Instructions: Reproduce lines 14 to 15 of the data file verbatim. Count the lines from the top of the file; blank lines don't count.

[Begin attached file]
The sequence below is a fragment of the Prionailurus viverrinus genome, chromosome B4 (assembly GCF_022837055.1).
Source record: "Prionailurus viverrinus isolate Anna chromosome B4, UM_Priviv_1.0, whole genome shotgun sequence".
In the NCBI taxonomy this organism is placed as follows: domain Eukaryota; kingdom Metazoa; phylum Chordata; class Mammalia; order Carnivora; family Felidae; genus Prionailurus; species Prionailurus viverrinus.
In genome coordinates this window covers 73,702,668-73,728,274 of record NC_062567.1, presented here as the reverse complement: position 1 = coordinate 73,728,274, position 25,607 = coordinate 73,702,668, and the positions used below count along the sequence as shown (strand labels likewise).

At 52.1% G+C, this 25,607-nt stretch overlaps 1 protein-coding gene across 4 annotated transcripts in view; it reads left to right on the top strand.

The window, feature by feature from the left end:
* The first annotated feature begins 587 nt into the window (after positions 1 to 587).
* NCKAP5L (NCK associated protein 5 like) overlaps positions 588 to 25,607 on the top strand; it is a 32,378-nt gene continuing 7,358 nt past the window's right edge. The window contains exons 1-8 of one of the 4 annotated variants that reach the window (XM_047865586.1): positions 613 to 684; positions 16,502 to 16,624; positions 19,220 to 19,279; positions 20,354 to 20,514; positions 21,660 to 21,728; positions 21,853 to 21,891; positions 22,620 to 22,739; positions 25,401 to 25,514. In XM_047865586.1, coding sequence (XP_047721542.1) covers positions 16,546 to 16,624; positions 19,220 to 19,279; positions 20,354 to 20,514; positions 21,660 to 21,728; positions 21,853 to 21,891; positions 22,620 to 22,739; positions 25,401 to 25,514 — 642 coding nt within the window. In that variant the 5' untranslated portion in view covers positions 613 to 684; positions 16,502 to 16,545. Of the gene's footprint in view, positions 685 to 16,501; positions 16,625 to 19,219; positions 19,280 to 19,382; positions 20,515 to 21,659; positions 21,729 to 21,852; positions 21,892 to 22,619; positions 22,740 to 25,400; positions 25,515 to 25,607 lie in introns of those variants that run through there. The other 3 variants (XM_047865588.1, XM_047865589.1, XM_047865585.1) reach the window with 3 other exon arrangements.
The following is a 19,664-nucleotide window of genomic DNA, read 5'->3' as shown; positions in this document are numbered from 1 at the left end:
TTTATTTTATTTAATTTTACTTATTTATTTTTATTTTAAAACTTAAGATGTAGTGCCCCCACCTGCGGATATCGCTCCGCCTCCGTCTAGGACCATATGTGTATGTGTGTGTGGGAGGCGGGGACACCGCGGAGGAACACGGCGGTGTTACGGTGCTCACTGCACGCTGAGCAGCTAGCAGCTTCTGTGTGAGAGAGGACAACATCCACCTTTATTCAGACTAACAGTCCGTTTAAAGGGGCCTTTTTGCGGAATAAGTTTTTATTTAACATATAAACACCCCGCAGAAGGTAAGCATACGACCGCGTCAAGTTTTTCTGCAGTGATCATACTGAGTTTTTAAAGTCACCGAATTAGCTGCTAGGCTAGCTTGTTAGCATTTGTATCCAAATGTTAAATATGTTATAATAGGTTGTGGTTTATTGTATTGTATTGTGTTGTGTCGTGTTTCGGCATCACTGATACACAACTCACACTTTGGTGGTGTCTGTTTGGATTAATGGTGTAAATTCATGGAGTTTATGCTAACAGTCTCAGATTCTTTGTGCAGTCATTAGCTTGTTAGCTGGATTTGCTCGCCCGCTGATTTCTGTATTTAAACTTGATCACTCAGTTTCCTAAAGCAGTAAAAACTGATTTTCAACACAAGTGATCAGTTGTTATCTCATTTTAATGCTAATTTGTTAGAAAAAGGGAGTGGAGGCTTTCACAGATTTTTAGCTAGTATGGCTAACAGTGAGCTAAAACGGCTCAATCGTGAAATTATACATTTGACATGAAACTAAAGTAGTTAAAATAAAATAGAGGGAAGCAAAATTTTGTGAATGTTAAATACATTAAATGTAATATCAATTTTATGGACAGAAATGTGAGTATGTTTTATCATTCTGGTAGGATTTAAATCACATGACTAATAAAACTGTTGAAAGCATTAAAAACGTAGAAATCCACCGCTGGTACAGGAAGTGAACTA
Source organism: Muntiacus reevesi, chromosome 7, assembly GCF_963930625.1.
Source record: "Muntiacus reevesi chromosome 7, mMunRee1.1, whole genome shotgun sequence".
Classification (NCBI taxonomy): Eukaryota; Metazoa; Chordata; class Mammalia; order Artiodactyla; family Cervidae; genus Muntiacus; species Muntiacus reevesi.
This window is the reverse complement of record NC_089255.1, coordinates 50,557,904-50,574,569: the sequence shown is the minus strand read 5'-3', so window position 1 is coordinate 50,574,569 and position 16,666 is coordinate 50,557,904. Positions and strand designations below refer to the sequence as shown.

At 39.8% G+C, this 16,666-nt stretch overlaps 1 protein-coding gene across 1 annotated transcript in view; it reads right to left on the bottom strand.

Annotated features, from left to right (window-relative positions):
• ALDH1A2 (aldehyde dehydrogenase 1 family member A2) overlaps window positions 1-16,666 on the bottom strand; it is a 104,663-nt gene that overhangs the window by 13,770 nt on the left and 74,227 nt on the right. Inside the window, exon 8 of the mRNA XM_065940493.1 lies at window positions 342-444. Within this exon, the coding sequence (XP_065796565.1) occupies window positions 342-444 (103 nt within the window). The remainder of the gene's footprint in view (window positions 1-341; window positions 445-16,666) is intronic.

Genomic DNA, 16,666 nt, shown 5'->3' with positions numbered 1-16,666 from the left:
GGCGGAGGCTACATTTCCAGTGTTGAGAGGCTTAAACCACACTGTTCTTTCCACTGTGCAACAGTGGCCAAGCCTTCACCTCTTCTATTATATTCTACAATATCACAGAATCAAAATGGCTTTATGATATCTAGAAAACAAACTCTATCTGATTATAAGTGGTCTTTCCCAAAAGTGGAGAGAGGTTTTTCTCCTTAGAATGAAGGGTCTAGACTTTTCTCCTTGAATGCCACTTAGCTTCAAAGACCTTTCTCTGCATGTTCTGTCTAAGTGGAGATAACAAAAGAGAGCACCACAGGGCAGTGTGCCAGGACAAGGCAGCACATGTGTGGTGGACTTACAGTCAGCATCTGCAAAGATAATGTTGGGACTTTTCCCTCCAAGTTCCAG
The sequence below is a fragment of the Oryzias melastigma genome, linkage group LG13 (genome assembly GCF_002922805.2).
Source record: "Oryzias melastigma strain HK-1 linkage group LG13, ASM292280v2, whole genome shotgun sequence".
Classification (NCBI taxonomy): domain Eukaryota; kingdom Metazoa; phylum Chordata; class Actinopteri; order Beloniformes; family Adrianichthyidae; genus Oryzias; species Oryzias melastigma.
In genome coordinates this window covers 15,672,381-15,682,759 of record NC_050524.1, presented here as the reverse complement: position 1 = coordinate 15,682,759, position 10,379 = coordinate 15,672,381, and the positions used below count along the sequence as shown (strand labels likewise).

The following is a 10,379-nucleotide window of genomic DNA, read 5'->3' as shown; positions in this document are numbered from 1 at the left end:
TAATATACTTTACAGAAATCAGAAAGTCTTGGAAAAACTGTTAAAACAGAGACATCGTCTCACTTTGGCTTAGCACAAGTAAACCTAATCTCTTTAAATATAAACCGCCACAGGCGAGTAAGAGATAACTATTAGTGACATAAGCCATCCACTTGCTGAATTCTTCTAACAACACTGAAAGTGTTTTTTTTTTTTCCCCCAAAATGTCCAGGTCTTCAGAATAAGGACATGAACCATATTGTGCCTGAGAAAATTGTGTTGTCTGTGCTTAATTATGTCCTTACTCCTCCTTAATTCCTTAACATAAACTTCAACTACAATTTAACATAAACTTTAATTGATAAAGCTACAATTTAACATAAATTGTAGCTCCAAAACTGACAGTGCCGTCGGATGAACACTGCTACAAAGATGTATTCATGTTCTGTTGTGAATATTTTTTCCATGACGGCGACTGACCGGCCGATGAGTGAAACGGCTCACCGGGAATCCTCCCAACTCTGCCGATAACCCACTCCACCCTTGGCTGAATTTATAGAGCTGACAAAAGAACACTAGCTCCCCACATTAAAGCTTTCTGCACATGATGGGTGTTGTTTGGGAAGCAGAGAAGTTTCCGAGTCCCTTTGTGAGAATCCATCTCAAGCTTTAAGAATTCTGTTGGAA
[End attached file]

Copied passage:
This window is the reverse complement of record NC_089255.1, coordinates 50,557,904-50,574,569: the sequence shown is the minus strand read 5'-3', so window position 1 is coordinate 50,574,569 and position 16,666 is coordinate 50,557,904. Positions and strand designations below refer to the sequence as shown.

At 39.8% G+C, this 16,666-nt stretch overlaps 1 protein-coding gene across 1 annotated transcript in view; it reads right to left on the bottom strand.